I routinely ask my patients what’s happening since we last met and if there is anything exciting or ominous in the immediate future. Thanks to covid19, the usual response I receive now is ‘nothing’ and ‘nothing’. This is often said with a grin and the add-on ‘I’m boring!”. I usually reply I like boring; it’s a sign no bad matters are happening.

Most emotions point us to pay attention to something, but boredom tells us what we are doing isn’t worth our while. With the instant availability of cellphone shenanigans, boredom is now rarer than at any other time in history – and more awful when experienced.  We would rather eat rats at Tewkesbury than experience boredom.  I recently heard about a study on boredom involving college kids asked to do nothing but sit and think in a room that had in it a device that would give a small but unpleasant electric shock if touched.  It turns out a sizeable amount of participants preferred shocking themselves – sometimes often – to that of being bored with their thoughts. 

Our monkey brains are wired to learn and grow and do things that have meaning and when this isn’t happening, we become sorely vexed. An element of why folks to do drugs, drink, smoke, eat junk food, etc. is they feel bored and cannot think of anything else to do.  Most job dissatisfaction is based on boredom and the underlying sense what they do has no meaning.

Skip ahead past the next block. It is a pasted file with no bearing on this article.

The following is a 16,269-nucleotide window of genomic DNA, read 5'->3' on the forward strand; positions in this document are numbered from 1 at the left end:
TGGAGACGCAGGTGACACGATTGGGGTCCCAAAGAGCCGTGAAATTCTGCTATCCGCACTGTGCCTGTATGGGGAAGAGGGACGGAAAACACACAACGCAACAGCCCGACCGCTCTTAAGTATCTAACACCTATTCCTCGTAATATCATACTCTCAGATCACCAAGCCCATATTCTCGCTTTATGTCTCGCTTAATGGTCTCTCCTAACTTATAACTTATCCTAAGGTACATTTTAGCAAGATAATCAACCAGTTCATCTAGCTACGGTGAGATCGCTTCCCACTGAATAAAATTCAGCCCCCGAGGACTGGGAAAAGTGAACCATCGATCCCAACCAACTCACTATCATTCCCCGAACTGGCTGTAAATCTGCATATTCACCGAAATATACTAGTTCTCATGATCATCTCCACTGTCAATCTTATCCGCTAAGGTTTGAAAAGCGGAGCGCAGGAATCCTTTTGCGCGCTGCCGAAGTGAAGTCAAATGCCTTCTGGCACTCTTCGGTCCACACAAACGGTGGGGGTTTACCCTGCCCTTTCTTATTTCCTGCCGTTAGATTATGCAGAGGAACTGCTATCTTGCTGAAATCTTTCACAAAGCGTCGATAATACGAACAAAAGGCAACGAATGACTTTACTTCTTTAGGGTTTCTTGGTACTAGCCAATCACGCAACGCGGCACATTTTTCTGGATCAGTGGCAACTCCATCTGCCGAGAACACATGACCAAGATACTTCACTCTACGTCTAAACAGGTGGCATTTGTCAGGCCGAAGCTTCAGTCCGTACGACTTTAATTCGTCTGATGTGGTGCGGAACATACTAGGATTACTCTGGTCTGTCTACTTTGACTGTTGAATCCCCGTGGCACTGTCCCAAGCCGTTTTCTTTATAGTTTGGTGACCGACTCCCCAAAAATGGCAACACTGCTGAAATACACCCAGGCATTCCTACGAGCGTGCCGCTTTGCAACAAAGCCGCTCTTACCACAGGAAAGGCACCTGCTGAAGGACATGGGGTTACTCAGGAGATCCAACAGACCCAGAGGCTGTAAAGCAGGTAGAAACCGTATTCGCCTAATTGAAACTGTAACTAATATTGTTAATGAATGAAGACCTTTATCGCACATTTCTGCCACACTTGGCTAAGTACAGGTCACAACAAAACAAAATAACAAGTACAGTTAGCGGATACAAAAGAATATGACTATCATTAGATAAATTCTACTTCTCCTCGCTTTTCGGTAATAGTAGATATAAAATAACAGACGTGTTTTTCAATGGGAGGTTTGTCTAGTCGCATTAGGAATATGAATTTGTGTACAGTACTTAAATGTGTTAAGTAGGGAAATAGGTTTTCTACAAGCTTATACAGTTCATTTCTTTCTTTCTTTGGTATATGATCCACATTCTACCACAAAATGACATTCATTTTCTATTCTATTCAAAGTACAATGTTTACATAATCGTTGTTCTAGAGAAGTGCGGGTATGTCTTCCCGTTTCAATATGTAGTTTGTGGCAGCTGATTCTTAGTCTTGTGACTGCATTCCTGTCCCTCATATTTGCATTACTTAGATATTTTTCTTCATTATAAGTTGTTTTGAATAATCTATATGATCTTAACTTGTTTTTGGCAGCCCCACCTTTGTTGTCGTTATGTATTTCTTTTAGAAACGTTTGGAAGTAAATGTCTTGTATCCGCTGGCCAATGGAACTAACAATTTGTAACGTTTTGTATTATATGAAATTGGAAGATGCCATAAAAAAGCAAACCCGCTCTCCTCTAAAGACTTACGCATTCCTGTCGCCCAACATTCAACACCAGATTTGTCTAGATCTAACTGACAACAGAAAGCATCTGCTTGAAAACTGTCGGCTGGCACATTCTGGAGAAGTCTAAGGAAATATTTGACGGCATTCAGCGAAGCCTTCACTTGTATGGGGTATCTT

Urs Truly is seldom if ever bored, simply because I always have something that interests me. I feel fortunate this way. There is nearly always something to do and what I have to do is worthwhile. Like Mary Poppins’ spoonful of sugar, I make meaning out of the mundane.  However, the dark side of this is I don’t allow myself times to be bored. This would be a good thing I reckon. Many authors and inventors relate their ideas came to them during quiet times of boredom when they were not distracted by things.

Covid has many folks feeling bored for the first time in a long while.  Rather than try to escape from it, let’s try to learn something from it. The quote “Be still, and know that I am God” holds truth that when things are quiet we are open to inspiration and insight.